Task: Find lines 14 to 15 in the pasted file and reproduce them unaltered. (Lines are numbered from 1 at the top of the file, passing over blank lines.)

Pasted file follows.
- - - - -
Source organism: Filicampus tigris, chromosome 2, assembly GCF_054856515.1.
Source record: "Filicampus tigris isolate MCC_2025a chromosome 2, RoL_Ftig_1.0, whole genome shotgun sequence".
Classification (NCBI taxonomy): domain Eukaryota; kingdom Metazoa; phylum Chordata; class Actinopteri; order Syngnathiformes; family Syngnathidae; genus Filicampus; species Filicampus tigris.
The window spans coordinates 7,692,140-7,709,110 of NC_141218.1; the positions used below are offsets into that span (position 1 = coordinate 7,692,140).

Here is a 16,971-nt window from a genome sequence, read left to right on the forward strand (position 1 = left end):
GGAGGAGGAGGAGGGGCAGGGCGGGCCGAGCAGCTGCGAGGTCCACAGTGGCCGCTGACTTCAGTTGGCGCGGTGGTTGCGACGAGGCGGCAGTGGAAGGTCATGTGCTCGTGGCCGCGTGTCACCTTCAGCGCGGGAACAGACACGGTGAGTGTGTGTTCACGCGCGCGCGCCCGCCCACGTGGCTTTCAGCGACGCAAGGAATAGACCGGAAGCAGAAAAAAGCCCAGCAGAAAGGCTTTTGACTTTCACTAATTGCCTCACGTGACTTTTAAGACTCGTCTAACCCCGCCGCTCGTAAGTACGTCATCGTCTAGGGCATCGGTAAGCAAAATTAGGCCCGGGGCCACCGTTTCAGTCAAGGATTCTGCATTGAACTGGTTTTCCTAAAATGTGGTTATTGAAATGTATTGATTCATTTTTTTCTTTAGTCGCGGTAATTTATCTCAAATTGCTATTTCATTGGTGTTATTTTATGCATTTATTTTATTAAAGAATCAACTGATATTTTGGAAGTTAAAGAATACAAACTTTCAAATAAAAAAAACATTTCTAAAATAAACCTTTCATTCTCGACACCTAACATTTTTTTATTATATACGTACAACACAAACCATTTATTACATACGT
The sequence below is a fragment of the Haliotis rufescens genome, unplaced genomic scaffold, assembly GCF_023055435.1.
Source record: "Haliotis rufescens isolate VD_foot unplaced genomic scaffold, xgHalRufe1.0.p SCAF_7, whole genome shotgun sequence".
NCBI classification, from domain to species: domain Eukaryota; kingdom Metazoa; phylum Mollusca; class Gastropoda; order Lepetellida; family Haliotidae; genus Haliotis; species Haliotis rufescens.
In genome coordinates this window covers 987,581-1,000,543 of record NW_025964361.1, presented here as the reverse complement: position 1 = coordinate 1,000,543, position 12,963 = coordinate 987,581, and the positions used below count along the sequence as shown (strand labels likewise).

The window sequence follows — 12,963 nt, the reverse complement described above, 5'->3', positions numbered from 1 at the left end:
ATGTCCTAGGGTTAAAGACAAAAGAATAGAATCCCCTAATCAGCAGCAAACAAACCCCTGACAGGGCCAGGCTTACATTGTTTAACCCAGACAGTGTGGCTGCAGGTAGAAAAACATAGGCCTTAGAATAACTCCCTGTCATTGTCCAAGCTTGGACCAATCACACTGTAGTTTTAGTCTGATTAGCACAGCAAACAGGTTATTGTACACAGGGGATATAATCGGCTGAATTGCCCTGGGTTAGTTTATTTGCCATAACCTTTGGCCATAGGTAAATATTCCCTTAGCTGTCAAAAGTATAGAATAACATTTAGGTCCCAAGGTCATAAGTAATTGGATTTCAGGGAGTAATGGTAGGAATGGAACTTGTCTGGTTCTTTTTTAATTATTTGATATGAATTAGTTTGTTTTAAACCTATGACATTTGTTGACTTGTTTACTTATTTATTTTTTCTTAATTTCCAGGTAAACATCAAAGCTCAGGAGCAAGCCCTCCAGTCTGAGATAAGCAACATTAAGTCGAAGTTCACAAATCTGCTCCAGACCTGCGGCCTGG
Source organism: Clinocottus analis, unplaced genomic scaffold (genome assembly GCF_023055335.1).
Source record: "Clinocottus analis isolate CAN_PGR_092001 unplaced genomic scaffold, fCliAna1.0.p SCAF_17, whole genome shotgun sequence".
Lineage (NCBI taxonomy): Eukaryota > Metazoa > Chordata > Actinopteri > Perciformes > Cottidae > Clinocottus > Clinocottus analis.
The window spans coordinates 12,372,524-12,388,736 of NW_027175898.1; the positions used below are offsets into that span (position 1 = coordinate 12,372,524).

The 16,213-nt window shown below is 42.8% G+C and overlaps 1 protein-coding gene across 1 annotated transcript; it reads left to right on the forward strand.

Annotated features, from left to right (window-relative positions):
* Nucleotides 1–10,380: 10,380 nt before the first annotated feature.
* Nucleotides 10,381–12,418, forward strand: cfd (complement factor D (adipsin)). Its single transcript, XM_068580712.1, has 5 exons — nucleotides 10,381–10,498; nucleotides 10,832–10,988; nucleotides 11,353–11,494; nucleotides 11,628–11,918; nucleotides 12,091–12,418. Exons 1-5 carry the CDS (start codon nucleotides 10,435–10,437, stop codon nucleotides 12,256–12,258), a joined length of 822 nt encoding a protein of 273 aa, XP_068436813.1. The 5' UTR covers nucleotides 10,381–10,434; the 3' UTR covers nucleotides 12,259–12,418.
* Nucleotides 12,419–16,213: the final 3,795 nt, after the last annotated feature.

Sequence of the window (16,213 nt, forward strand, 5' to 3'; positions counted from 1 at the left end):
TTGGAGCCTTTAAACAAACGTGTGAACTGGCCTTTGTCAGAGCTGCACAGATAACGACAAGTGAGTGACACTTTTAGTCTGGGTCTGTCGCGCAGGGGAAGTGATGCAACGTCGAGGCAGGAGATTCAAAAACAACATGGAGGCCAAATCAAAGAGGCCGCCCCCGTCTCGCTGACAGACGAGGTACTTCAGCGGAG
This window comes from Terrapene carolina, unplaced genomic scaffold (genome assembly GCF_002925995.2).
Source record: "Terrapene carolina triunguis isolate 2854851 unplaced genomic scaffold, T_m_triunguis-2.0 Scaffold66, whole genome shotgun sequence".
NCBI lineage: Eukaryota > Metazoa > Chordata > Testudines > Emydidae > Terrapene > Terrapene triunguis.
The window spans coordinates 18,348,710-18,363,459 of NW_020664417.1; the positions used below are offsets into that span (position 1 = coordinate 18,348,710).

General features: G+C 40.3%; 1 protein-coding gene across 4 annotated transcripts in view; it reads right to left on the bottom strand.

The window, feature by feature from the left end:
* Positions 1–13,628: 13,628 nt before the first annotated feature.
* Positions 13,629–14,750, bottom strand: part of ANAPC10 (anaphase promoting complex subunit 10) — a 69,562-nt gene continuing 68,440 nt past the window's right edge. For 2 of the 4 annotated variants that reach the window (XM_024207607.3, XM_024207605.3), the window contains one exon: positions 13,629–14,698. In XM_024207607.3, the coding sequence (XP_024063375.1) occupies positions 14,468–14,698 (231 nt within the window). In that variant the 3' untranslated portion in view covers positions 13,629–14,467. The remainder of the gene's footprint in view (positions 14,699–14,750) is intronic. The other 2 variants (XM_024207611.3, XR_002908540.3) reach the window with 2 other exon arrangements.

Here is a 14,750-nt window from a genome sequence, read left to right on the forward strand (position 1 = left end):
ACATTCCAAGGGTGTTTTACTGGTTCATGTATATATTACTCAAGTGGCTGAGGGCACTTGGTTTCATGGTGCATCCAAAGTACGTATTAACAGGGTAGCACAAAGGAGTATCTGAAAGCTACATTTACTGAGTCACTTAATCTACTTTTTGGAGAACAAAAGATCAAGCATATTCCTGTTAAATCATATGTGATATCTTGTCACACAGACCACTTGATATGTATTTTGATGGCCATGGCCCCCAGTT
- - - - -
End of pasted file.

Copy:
Source record: "Clinocottus analis isolate CAN_PGR_092001 unplaced genomic scaffold, fCliAna1.0.p SCAF_17, whole genome shotgun sequence".
Lineage (NCBI taxonomy): Eukaryota > Metazoa > Chordata > Actinopteri > Perciformes > Cottidae > Clinocottus > Clinocottus analis.